Tips for Fishing and Living # 45

Tip #45:

“Fishing tournaments seem a little like playing tennis with living balls…”

                                           Jim Harrison, Just Before Dark, 1991

 Some people are more content being on the sidelines as spectators watching others play the game. Sometimes people come all suited up, yet still remain seated on the bench waiting for someone to call them into the game. Being in the game – either, on the court, on the field, and actually playing – is qualitatively different than being a spectator.

Certain things can only be learned by being in the game. Running up and down the court gives you an entirely different experience than watching from the bleachers. There are things one discovers only by playing. Out there is where you ascertain valuable understanding about the game, and about yourself that comes from being a full participant. Practicing and playing in scrimmages isn’t the same as having actual game time experience. Of course you know I am speaking literally here, and also metaphorically. While what I am purporting is true of sports, it is also true and quite applicable regarding one’s life.

It’s not even about winning or losing; it’s about giving your all, and letting it rip!  It’s responding to the call to live life to the full. It’s also about not just surviving; it’s how to thrive. An old film called, Defending Your Life, was about an imaginary place people went after they died to be evaluated as to how well they had lived their life. The measurement of a successful life was this: How fully did you live out your life by taking on everything you dreamed of; or did you hold yourself back due to your fear?

Wisdom and grace seem good indicators of a life fully lived. Wisdom isn’t the result of mental effort, or is it gained automatically from life’s experience. Experience will not make us wise, that is unless we process our experiences consciously and with humility. Wisdom is more of a way of being. It’s a way of being whole, as well as, living fully open to a knowing. It is a kind of knowing beyond rational thought. This kind of knowing has to do with those Aha moments. Breakthrough moments!

I find it is often the highly intelligent, well educated people who have the greatest difficulty gaining wisdom. Their intelligence becomes less a resource and more an obstacle. They rely too heavily on their cognating mammalian brain to figure out things, and to make sense of things. Therefore they have difficulty trusting their intuition – their inner gut – all because things seem too illogical or counter-intuitive.

Prayer sometimes helps. It helps, that is, if we pray more than some rote exercise. If we use prayer to open our hearts and minds in order to get out of our ego, we have a chance of gaining wisdom. Otherwise our mind is too cluttered with stuff we already know leaving no room for anything new. The ego operates out of fear and anxiety. So it fills our mind with cognitive thoughts that seem logical and reasonable. But this doesn’t enable us to be open and/or vulnerable. The ego is so cunning. To become vulnerable and self-giving requires a surrendering. To do this we must be willing to be in an intimacy with the divine Lover. This is why sometimes it takes a major life difficulty or some serendipitous event for us to be willing or desperate enough to surrender to something new – and something beyond our own intelligence/thinking.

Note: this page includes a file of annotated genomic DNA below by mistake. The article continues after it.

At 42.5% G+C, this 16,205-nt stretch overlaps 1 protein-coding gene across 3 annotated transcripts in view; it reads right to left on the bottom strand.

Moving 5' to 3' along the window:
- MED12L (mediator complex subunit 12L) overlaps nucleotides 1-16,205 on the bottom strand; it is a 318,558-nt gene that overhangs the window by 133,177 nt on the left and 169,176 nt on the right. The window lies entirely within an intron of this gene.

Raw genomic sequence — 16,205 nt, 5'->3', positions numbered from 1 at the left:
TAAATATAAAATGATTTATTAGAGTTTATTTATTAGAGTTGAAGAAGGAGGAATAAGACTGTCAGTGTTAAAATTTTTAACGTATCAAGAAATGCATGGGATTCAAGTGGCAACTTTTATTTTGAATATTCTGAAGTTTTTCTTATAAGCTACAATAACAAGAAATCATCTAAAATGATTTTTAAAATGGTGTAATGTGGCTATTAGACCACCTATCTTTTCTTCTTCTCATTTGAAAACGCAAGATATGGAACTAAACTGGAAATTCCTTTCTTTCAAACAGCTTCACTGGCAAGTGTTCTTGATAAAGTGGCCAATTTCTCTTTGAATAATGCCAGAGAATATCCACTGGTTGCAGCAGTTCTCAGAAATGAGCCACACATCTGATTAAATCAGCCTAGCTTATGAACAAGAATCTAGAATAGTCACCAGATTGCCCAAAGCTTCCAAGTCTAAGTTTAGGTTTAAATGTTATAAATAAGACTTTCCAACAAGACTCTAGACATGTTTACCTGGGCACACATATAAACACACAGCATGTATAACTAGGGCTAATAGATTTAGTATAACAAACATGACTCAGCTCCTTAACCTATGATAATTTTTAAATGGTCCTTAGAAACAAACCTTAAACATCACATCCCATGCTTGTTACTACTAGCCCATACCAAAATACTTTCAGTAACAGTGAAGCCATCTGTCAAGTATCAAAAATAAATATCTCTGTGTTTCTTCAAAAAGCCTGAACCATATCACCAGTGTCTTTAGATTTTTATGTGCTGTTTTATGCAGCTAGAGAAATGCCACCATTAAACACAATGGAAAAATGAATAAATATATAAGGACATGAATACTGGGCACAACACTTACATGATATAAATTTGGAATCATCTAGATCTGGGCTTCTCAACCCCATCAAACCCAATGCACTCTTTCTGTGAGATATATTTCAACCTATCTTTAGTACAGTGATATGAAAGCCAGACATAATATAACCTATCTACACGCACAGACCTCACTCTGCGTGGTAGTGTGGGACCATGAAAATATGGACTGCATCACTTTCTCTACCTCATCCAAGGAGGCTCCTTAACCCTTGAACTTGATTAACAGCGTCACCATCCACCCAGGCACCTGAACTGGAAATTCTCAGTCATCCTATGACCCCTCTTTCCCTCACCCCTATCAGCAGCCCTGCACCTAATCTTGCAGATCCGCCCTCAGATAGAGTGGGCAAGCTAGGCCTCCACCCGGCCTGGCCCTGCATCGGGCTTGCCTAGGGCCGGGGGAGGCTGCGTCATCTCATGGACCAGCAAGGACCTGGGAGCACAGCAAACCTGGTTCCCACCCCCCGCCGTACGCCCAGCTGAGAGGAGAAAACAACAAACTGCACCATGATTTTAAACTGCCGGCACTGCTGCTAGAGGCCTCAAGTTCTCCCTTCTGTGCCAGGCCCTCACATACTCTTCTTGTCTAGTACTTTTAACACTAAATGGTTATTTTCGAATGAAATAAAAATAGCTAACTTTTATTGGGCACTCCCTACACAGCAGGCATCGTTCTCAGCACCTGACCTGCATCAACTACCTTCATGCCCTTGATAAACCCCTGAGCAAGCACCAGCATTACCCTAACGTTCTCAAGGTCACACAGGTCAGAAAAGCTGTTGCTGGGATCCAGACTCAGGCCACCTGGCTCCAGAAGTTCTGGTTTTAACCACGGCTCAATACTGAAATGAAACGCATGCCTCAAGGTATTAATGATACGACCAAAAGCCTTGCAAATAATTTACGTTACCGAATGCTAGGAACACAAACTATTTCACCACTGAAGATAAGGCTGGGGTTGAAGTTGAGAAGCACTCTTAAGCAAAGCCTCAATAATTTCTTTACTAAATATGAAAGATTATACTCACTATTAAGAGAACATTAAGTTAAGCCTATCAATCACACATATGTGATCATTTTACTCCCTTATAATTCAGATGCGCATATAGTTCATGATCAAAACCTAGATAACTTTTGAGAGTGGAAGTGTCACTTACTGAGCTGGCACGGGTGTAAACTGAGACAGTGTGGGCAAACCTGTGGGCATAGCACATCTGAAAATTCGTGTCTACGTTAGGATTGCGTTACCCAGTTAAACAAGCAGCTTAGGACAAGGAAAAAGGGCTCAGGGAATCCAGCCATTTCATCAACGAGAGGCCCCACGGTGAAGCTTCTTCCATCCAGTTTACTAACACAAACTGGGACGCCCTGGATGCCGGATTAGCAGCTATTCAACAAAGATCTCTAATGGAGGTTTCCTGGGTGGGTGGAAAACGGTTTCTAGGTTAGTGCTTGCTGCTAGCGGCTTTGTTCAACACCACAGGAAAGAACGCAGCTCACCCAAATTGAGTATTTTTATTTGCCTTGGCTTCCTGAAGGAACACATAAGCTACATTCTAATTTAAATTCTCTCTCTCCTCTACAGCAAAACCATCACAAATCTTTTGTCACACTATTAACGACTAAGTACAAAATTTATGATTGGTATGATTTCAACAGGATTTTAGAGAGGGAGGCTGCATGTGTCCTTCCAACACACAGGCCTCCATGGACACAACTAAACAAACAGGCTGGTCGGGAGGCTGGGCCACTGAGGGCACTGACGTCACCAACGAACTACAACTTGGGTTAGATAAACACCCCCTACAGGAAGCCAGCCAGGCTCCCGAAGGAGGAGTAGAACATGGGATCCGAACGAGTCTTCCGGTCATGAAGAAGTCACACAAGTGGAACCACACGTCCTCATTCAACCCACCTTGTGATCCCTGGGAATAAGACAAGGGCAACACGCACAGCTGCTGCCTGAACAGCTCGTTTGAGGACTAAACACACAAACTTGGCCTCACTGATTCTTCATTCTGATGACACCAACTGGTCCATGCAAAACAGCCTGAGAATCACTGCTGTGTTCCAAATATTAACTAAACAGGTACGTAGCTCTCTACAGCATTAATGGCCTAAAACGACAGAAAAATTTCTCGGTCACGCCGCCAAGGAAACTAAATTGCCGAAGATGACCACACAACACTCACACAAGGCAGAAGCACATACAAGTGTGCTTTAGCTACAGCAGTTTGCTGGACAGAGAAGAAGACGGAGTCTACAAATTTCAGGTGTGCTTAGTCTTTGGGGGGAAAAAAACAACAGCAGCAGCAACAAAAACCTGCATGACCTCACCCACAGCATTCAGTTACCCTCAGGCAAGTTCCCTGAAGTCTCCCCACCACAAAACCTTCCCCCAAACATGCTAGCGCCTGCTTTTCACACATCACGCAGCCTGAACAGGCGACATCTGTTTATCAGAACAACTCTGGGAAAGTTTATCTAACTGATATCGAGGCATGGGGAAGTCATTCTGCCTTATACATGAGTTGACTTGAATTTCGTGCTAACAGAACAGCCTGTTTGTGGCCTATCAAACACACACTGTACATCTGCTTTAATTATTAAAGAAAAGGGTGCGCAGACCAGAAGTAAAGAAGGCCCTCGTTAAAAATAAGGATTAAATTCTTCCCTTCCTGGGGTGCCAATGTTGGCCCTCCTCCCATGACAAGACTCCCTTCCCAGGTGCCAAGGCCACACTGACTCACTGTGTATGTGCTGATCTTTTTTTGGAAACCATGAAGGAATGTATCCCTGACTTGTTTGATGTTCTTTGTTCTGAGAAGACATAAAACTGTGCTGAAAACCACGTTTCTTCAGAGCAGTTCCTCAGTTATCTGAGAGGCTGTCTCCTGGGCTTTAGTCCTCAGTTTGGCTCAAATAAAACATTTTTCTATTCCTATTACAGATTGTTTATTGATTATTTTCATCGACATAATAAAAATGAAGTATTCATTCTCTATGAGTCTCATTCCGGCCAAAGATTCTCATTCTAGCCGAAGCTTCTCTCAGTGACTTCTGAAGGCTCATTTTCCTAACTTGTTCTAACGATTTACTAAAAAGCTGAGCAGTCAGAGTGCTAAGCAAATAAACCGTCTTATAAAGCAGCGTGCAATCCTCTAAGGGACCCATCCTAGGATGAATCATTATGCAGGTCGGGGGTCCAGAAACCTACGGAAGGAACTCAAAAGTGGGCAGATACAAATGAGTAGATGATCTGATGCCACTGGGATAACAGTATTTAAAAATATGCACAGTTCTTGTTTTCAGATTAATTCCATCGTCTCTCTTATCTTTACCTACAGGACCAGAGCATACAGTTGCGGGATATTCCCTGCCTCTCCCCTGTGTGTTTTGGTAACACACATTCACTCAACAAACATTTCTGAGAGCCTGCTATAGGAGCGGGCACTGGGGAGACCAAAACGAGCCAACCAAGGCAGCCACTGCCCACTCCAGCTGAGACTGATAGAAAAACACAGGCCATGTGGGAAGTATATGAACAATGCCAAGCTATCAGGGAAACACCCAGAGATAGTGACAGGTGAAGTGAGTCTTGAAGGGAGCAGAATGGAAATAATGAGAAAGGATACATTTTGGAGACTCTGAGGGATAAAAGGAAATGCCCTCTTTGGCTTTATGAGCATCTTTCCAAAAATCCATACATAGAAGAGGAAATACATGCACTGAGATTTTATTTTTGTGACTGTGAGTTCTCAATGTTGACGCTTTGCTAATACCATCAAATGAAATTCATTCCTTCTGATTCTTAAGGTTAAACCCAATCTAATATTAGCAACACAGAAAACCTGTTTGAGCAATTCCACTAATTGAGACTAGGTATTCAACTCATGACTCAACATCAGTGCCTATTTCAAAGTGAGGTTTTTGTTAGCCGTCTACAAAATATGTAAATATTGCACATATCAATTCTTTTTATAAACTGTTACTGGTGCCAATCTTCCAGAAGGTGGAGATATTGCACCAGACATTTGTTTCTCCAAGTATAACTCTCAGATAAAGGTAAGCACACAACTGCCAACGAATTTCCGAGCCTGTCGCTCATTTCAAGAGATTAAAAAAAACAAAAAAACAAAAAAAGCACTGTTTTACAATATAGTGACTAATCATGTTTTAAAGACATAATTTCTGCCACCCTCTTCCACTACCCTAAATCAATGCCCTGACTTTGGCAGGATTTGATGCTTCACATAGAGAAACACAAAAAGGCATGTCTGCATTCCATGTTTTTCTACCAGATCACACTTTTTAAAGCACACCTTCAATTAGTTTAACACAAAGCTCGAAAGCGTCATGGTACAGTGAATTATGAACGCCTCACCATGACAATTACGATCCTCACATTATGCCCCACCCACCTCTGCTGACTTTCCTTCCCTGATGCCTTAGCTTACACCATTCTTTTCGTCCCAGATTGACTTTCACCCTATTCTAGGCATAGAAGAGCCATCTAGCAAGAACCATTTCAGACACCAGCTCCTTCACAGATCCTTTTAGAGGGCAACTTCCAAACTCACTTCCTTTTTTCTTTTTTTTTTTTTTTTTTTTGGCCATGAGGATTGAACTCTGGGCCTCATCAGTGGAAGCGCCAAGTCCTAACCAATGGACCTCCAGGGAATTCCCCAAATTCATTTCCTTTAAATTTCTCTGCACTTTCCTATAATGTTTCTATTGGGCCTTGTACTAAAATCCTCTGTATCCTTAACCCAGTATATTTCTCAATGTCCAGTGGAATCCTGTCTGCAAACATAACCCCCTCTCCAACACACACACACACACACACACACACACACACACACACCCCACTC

I have an old friend who loves to say, “There is a God and I’m not her.” Too often it is our over-reliance on our thinking that has us neglect our heart and our body. By heart, I am not saying just our feelings and emotions. The heart has to do with our capacity to perceive our own divine purpose and beauty.  Back to thriving vs. merely surviving. Questions such as: Who am I? Why am I here? What are my gifts and talents for? Such important questions usually don’t come in the beginning of life. They start showing up later on, and if so, we are fortunate.

We can divide our life into two stages: the first half of life, and the second half. The first half is primarily about establishing ourselves and getting into one’s independence. Eventually, with grace, comes a movement into the second stage. If we are ever to grow and mature into a deeper level, here is where it will occur.

The second half is where we can begin to recognize all of our life issues having to do with our spirituality. If you are in any kind of crisis it’s safe to say you are in a spiritual crisis. This is where we need greater harmony of both our head and heart. Each is required, but the balance of the two is key. Also a grounding in our physical and sensory body is what makes this second stage so essential for our development.

Some people dislike thinking of life, their life, as something that can be reduced to sports. They complain that this diminishes life. Of course this can be true. Metaphors take us only so far, and of course, have limitations. We can, however, draw upon a metaphor in useful ways. They can help us get out of our stuck ways of thinking. We can draw from the sports arena to make applications in our life in several ways: